There will always be a special place in my heart for the Jet football games of my youth, played in their one, true home, Shea Stadium. Shea Stadium officially opened in 1964 and was named for William A. Shea, a well known attorney instrumental in bringing back a National League baseball team to New York with the Mets, after the Dodgers and Giants left for the west coast a few years earlier. He was rewarded with the stadium named after him rather than the planned name, Flushing Meadow Stadium. The stadium was one of the first to have escalators bringing fans to different levels.
In 1964 the Jets opened the season at Shea beating the Denver Broncos 30-6, with quarterback Dick Wood throwing 2 touchdown passes. After that season, the Jets always seemed to open the season on the road. In fact, because the Mets were the primary tenants at Shea, the second class Jets always took a back seat just to use the facility. In their 1968 Super Bowl season, the Jets first three games were on the road. In the month of September the Mets infield remained visible and in a kind of weird way you could see a baseball diamond overlay as part of the football field.
Another memory of Shea was the volume of the planes from Laguardia Airport, only a stones throw away. The planes were so loud and seemed to fly so low during the games, that the fans were often rendered not only mute but terrified.
The most impressive thing about Shea Stadium was going to a game in late November or December and trying to stay warm in the upper deck. Somehow the way the Stadium was configured caused the winds to swirl in a kind of Wizard of Oz fashion as when Dorothy was about to leave Kansas. Small wind whirlpools were the regular norm within the stadium carrying empty paper cups, napkins and hot dog rolls in their wake. It was challenging to come out of these games trying to feel all ten toes! The upper deck had an open area at the top with a kind of metal grill about six feet wide going around the whole circumference of the stadium. They put a canvas on the grill trying to redirect the wind but by the first week of December this canvas was in a shambles every year. At times, the wind could be as loud as the planes passing overhead.
I attended a game in December 1967 with one of my brothers and my parents. The Jets were playing the Kansas City Chiefs and it was the coldest I have ever been in my life! Of course, our seats were in the last row of the upper deck and the wind was beyond comprehension. A lot of the seats were empty but not because people weren’t at the game. Many of the spectators were crammed into the 54 restrooms around the stadium holding their hands up to these small space heaters hanging from the ceiling. I remember going into one of the bathrooms fighting my way through the crowd close to the space heaters just to get to a urinal. Oh yeah, the Jets lost the game 21-7.
After I graduated college my first job was as athletic director at a community center. Part of my schedule was that I had to work every Sunday. I couldn’t bear missing my Jets so I approached the director of the community center with the great idea of setting up a trip to watch the Jets play. He agreed, but when I suggested we attend five games, he knocked that down to three. So for the next two years part of my job was setting up these trips to Shea renting a bus and selling tickets to members of the community center. When you like something and put your mind to it, is amazing what you can accomplish. I sold out all the six games we went to over the course of two seasons.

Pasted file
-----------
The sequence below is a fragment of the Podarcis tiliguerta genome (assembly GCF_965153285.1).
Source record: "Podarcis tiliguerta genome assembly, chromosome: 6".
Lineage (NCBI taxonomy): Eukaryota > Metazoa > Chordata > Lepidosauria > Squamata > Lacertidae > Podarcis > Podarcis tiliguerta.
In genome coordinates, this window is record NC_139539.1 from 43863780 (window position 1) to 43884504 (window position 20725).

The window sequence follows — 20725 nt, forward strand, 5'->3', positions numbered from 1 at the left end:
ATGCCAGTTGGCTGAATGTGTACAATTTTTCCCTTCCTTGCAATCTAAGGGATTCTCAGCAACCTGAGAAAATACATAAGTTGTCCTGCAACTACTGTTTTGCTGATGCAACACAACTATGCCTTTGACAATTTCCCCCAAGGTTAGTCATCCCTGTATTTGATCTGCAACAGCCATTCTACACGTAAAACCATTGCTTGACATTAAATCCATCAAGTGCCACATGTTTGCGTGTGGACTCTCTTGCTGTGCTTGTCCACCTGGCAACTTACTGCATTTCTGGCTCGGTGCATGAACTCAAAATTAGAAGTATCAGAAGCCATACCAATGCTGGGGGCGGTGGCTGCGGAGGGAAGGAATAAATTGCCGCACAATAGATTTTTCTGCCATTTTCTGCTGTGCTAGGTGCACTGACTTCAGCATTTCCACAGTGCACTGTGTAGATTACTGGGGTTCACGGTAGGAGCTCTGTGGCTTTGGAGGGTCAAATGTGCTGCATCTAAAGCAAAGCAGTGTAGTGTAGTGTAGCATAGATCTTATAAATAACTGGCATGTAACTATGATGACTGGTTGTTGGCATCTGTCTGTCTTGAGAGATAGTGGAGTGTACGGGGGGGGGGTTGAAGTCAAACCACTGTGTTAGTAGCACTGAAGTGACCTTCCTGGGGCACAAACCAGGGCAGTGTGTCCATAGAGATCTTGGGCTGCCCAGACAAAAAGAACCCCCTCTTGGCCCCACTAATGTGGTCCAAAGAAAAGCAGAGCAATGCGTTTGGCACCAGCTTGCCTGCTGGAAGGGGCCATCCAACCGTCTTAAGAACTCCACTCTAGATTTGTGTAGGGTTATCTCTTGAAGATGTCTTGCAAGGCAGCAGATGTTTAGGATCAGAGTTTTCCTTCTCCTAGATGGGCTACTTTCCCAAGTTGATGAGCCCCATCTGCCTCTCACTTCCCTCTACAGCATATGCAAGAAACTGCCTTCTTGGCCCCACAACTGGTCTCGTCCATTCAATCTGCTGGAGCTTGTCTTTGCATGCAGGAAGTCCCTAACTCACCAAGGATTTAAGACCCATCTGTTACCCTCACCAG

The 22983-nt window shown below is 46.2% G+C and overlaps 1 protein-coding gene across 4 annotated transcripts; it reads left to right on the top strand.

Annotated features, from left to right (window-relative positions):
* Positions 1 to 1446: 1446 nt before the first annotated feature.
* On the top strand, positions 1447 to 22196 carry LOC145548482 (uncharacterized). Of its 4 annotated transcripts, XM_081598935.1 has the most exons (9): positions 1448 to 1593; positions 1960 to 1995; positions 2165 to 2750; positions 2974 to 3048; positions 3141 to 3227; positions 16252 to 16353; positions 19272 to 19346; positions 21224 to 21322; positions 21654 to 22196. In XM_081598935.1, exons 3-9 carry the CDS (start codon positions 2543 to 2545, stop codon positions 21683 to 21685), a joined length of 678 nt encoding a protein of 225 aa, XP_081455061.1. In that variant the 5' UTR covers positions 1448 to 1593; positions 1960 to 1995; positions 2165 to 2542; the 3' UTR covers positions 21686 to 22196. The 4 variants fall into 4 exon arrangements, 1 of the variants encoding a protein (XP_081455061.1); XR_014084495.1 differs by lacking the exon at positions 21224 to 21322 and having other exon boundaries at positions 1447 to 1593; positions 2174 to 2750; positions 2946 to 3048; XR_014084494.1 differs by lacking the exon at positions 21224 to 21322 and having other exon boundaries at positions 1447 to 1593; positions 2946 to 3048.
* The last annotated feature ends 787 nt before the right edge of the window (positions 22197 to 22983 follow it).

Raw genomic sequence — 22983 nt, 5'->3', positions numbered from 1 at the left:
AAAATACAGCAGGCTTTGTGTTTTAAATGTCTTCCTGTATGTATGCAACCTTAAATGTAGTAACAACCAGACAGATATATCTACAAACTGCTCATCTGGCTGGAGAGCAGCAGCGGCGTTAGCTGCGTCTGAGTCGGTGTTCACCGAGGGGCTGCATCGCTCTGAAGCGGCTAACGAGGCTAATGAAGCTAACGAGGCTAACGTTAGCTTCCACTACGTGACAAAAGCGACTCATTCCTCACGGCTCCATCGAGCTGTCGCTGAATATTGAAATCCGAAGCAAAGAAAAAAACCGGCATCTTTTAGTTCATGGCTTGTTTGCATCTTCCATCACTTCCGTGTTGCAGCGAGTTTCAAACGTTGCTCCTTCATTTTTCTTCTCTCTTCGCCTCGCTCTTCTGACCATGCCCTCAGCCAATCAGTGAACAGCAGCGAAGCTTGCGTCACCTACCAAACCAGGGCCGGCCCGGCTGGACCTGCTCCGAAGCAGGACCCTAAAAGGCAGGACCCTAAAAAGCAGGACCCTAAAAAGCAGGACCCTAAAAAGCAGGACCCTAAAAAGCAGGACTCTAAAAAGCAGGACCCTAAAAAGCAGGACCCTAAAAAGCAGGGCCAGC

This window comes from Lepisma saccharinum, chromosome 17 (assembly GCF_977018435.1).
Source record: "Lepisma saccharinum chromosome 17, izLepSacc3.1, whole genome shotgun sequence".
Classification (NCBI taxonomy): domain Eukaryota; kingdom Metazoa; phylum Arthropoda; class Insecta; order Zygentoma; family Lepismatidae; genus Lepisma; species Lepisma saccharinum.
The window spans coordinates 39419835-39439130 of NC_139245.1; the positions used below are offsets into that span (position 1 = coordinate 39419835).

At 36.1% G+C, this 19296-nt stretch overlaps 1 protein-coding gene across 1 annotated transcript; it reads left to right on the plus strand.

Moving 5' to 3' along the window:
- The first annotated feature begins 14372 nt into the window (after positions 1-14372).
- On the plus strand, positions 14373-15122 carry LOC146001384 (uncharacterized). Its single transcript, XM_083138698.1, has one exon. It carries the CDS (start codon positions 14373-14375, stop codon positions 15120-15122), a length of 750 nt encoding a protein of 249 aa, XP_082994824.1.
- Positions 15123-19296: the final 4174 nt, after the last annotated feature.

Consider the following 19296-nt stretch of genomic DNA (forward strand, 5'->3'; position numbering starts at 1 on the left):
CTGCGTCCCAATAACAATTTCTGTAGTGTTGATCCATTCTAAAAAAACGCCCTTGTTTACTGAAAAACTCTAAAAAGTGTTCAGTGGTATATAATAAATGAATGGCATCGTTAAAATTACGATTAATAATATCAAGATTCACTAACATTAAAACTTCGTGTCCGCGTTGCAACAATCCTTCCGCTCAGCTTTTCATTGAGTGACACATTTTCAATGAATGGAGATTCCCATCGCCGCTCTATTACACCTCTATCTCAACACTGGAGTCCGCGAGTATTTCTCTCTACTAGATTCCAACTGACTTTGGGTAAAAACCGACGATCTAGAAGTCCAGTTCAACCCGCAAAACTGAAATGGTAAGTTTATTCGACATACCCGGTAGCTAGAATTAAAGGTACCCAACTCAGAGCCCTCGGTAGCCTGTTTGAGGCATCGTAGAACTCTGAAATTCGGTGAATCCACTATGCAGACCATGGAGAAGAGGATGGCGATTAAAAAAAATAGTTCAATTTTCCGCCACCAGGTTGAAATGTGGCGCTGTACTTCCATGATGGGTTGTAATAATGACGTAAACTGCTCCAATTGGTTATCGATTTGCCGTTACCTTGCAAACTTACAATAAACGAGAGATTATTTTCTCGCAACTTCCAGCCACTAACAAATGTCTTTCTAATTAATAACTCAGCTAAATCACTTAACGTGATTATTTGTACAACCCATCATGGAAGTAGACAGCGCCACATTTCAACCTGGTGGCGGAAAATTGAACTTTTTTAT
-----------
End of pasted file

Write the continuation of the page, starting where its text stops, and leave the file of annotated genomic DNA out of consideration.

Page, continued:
The Jets played at Shea Stadium for nineteen years before Leon Hess moved the team to the Meadowlands in New Jersey. Mr. Hess gave the excuse that he moved because of the condition of the bathrooms. In reality, the rumor was that New Jersey was going to purchase Monmouth Racetrack from Hess, who owned this money losing business, if he moved the Jets.
People that remember the Jets playing at Shea Stadium have some of the best memories. We all remember that little green and white Jet plane that would go up and down the sidelines. And if you went to a lot of games you saw a band that was a regular called the Bob Cleveland Orchestra. I saw a lot of games at Shea and early on I remember the Jets had a number of Saturday night games. The most famous New York Jets game at Shea Stadium was the 1968 AFL Championship game against the Oakland Raiders. It was played on December 29, with the Jets wining 27-23 going on to win the 1969 Super Bowl. I didn’t attend that game but I remember listening to it then watching a replay at midnight.
The last Jets game I went to at Shea Stadium was in 1981 against the Miami Dolphins. My wife who was pregnant with our first son at the time got the tickets as a surprise birthday present. Luckily we were three to four rows under the mezzanine as it rained most of the second half. The Jets won 16-15 and Richard Todd threw a TD pass to Jerome Barkum.
The memories I have of the Jets playing in Shea Stadium are many. I loved going to the games there in spite of the air traffic from the airport and the cold swirling wind. It wasn’t the nicest home but it was the Jets home and in some ways was my second home. I loved every game I ever saw my New York Jets play at Shea Stadium.
Marty Schupak has been a New York Jets football fan since 1964. His blog and Podcast is at: www.JetsRewind.com